As for us, we haven’t left Kharkiv. We’ve thought about it several times, but we haven’t left. Our son, his girlfriend, and her mother are all here with us. We brought our son here from the district near the airport — we decided it was too dangerous there right now. It’s a lot easier if everybody sticks together. We have a three-room apartment, so there’s plenty of space for everybody. Our part of the apartment is very friendly — all of the neighbors support each other.

We have a car — two, actually, but one needs repairs. It wouldn’t be a difficult job, but unfortunately, the shop where we wanted to get it fixed was bombed.

We can leave, but we have four cats, and there are five of us. We have friends we can stay the night with in Lviv, but getting there wouldn’t be easy: it would take at least four days. Right now, it’s full of checkpoints and traffic. Meanwhile, back here, you’re at home, you have a bed, Internet, some measure of comfort. We had a working shower until today. We Russians hit the water supply, there’s serious damage. Now the water’s back, but only for a couple hours — from seven to nine pm.

But we do have a basement. And not the worst basement. At first, we were going down there several times a day, then we stopped — now we hide out in the hallway. But we spent one night in the basement, because when two airplanes got shot down over us, it was so loud that we all knew we wouldn’t be sleeping that night. The guys here explained to me that if there’s an airstrike, not even the basement will be safe, but who knows — maybe we’d get lucky.

In the areas that get bombed a lot, there’s no light, no gas, not even heat. A person might have to walk, say, 25 minutes to get to the nearest store. Some people are scared, and some can’t even make it.

The thing I’m most afraid of is realizing we need to leave and no longer being able to. But we have hope, because Kharkiv is a really big city, and capturing it would require a lot of strength. And after all, someone needs to stay behind and fight, if it comes to that.

There’s no huge looting problem, of course. I see much more mutual aid and support, but I’m a lucky person, I have those kinds of people around me. Wherever you look, everyone’s helping others in some way. Sharing food. In our group chat with our neighbors, as soon as information appears about a water shortage, somebody writes, “Guys, I’m going to get some water right now. Everyone come down with your bottles in half an hour.” That happens all the time.

Yesterday, we celebrated a holiday with our neighbors, and the men decided to barbecue, because we haven’t been able to lately. Ten minutes before curfew, I decided to go out for a walk. I go down, and there’s smoke everywhere: people are pouring vodka and eating meat.

Putin brought our families together. When have we ever talked to each other this much? We met our neighbors. We’ve gotten more exercise, because they turned the elevator off on the first day. I don’t think the people on the 16th floor have gone to the basement even once.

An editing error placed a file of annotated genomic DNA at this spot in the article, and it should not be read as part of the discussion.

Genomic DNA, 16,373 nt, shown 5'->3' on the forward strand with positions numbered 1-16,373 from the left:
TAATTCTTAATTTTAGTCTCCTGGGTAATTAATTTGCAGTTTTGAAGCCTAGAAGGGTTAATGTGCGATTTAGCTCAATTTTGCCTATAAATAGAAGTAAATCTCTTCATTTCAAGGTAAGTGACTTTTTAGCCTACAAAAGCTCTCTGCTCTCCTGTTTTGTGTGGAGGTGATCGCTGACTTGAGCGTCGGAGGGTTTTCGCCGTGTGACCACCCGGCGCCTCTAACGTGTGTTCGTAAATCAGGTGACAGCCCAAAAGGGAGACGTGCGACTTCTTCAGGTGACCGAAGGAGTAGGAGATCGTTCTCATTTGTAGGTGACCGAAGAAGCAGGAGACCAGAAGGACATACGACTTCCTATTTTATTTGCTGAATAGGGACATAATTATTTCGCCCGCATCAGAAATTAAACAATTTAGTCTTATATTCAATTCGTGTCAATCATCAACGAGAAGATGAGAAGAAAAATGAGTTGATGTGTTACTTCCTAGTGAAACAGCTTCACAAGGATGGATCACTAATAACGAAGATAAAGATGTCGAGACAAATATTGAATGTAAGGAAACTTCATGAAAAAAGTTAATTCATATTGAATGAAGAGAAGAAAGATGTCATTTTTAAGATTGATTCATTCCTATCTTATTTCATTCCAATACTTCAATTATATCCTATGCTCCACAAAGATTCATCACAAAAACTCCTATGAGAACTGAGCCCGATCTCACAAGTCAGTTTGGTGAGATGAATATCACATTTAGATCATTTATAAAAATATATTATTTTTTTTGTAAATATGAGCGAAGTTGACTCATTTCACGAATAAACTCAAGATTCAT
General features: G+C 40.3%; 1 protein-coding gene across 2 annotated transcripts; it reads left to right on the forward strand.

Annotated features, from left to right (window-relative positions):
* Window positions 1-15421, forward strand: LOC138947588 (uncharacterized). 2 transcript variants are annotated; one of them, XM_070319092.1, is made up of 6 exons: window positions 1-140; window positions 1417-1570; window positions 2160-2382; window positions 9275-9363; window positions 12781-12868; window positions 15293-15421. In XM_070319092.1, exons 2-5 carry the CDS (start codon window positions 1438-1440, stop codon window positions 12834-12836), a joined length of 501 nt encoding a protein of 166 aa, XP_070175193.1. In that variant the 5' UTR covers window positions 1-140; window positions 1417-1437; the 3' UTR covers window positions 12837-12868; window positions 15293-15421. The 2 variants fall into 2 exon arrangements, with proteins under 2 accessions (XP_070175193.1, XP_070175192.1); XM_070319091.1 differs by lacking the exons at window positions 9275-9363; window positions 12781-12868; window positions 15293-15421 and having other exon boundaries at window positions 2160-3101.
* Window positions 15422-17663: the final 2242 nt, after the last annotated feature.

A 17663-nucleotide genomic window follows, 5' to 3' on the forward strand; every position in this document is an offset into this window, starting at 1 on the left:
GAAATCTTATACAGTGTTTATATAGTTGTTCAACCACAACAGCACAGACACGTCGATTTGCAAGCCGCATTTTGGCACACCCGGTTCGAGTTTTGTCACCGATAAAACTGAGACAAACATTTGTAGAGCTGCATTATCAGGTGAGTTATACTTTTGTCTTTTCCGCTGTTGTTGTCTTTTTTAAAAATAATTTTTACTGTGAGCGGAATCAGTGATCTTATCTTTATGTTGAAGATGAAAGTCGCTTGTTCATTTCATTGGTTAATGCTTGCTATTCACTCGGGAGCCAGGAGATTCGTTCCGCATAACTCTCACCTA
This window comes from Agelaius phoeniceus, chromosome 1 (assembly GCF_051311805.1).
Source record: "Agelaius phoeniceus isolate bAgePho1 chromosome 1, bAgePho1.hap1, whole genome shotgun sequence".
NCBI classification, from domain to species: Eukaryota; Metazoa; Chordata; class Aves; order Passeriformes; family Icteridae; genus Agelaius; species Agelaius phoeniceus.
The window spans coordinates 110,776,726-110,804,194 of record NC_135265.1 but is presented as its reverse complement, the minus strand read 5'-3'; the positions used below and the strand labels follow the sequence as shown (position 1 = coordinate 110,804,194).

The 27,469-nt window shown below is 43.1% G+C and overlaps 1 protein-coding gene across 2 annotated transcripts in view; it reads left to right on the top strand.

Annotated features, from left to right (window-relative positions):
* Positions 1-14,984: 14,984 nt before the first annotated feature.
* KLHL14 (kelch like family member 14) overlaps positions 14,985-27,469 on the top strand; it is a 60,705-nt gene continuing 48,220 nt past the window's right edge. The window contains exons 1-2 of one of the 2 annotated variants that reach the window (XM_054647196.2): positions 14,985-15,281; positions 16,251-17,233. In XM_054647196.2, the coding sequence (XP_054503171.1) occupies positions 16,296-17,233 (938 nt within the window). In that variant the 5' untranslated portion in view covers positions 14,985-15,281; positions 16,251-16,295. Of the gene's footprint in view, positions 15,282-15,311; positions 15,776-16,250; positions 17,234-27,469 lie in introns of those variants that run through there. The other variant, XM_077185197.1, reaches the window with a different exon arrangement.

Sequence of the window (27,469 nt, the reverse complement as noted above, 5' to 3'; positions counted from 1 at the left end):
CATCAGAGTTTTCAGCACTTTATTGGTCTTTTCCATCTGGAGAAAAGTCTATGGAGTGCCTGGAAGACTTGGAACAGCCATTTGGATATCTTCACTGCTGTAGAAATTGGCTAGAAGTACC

The hardest part is not knowing when this is going to end. We’ve never doubted for even a minute that we’re going to win. But will we be alive when it happens?


Manicurist, 34 years old

Before the war, I was a manicurist. Now, my clients sometimes come to my house so I can remove their polish, because nobody has time for manicures. The city is frozen. Nothing is open except for pharmacies and grocery stores. A lot of people are volunteering, helping others, doing whatever they can. Or they just wander from store to store, looking for something they need. When I walk around the city, if I don’t have anything else to do, I can find eggs in some stories, a little bit of meat in some, bread in some. I saved some longer-lasting foods during the first week [of the war], when there was still food in the supermarkets. There isn’t any cereal or pasta in the stores, no flour, practically no milk. There are huge lines for humanitarian assistance, so I prefer to find groceries myself while we still have the finances. Overall, the food situation is better than it was a few weeks ago. They sometimes bring bread and chicken into the courtyard and give it out for free. All of my friends are alive. Some have gotten injured, and a lot of them evacuated. Quite a few of them left, actually. I’m still in the city, with my husband and our relatives — we have a bed-ridden grandfather and a lot of pets. The city center, the square, part of the zoo, and Gorky Park are all destroyed. The historical buildings downtown are damaged. My house and my apartment are still in one piece. When the heavy shelling starts, we hide in the basement. The bombs fall constantly, every single day, and in the last two days, it’s been especially bad in our district. The air-raid siren consistently goes off once every couple of hours. The bombs used to be further away, but the fighter jets would still fly [over us] and make a lot of noise.

A fire at the Barabashovo market in Kharkiv — one of the largest markets in Eastern Europe. March 17
Sergey Bobok / AFP / Scanpix / LETA
An apartment in Kharkiv. March 13
Vasiliy Zhlobsky / EPA / Scanpix / LETA
An apartment after heavy bombing in Kharkiv. March 15
Vitalii Hnidyi / Reuters / Scanpix / LETA
A building in Kharkiv. March 13
Diego Herrera / Xinhua / Sipa / Scanpix / LETA